Defendant concedes in a footnote that “the most obvious answer” for the missing Exhibit B email and attachment is that it was deleted. Plaintiff clarifies in his reply that he does not seek
spoliation sanctions; instead, he asks the Court to compel Defendant to explain the circumstances
of the email’s destruction. Yet the parties spend the bulk of their briefs arguing about whether
the City had a duty to preserve documents concerning the grievance process in December 2008
and January 2009. The Court declines to decide an issue not properly before it. Because
Defendant concedes that this e-mail was most likely deleted, the Court cannot compel its
production. Instead, Defendant shall investigate the circumstances surrounding the deletion of
this email—the who, when and why—when other similar emails were produced and when a
litigation hold was placed on documents dealing with Plaintiff’s access to the grievance
procedure.7 The City shall produce this information to Plaintiff by August 6, 2012.
Plaintiff’s prior motions to compel argued that Defendant’s original responses to the FRP
were woefully insufficient; the motions were largely granted by Judge Rushfelt. Judge Rushfelt
Doc. 215, Ex. P.
made clear in his February 24 Order that Defendant’s efforts in responding to the FRP were
inadequate and ordered Defendant to review and produce electronic and non-electronic
documents responsive to the FRP, resulting in the production of more than 32,000 documents.
Judge Rushfelt also ordered the City to produce a mirror image of Baugher’s hard drive and
ordered Plaintiff to protect any privileged documents in that ESI. Judge Rushfelt denied
Plaintiff’s request for sanctions for fee-shifting based on the discovery violations he had
identified in the Order. Plaintiff now claims that he was required to work with a third party
vendor and incur over $11,000 in costs associated with reviewing the Defendant’s production for
responsiveness and relevance.
Defendant concedes that it conducted an “overly broad” search in an effort to comply
with Judge Rushfelt’s very clear directives. Plaintiff now complains that Defendant has
“dumped” tens of thousands of unreviewed and nonresponsive documents on him. Given Judge
Rushfelt’s admonishment in the February 24, 2012 Order, the Court declines to find that
Defendant’s subsequent production was abusive. And the e-mail correspondence between
counsel suggests that Defendant offered to review and whittle down the production of documents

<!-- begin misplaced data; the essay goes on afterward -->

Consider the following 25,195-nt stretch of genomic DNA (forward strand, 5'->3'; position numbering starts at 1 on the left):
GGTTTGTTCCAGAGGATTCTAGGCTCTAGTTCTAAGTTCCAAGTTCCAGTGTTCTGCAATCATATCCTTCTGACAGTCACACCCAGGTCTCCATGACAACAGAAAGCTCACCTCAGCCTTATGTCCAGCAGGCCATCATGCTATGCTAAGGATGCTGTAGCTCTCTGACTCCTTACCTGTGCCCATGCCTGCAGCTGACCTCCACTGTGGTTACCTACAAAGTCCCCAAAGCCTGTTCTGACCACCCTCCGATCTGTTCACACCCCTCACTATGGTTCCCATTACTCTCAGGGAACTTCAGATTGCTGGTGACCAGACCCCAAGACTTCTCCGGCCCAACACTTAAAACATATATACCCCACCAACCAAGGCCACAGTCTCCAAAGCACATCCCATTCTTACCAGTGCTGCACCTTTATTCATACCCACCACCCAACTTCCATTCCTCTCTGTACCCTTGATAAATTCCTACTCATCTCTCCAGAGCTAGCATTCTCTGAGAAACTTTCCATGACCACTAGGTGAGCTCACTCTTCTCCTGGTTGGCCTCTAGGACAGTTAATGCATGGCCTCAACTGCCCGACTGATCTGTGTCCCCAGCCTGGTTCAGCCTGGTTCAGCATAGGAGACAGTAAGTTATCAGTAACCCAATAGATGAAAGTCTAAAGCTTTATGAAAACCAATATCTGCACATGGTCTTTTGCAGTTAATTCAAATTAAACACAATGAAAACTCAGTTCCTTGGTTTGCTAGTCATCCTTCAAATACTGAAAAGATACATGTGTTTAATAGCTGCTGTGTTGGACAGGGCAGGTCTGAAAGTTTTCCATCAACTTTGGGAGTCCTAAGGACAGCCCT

from the computer hard drive at issue. Subsequent to that exchange, Defendant sent over
working files of its documents to help reduce the burden of review on Plaintiff. Plaintiff
prevailed on its last round of motions to compel, convincing Judge Rushfelt to compel
production of large categories of documents that had been previously withheld. On this motion
to compel a tape recording and discrete series of emails, Plaintiff has received only nominal
relief—one responsive e-mail appears to have been deleted under unknown circumstances.
The Court declines to sanction Defendant for producing too much information and is
satisfied based on Defendant’s submissions that it has complied with Judge Rushfelt’s Order. To
the extent certain documents have not been produced, the Court is satisfied that they do not exist.
Having determined that Defendant complied with Judge Rushfelt’s Order with the exception of
the Exhibit B e-mail, the Court need not determine whether Rule 37 sanctions are warranted. It
appears to the Court based on the parties’ submissions that Defendant has made a good faith
effort to confer with Plaintiff and to comply with Judge Rushfelt’s Order and honor its
obligations under Rules 26 and 34.
The Court now considers Defendant’s motion for summary judgment under advisement
and will proceed to turn its attention to the parties’ numerous submissions on that motion.
IT IS THEREFORE ORDERED BY THE COURT that Plaintiff’s Renewed Motion
to Compel and for Monetary Sanctions (Doc. 209) is granted in part and denied in part.
Plaintiff’s motion to compel the e-mail and attachment labeled as Exhibit B to the motion is
granted; Defendant shall investigate the circumstances surrounding the deletion of this e-mail
and produce this information to Plaintiff by August 6, 2012. The remainder of Plaintiff’s
motion is denied.
IT IS SO ORDERED.
Dated: July 26, 2012
S/ Julie A. Robinson
JULIE A. ROBINSON
UNITED STATES DISTRICT JUDGE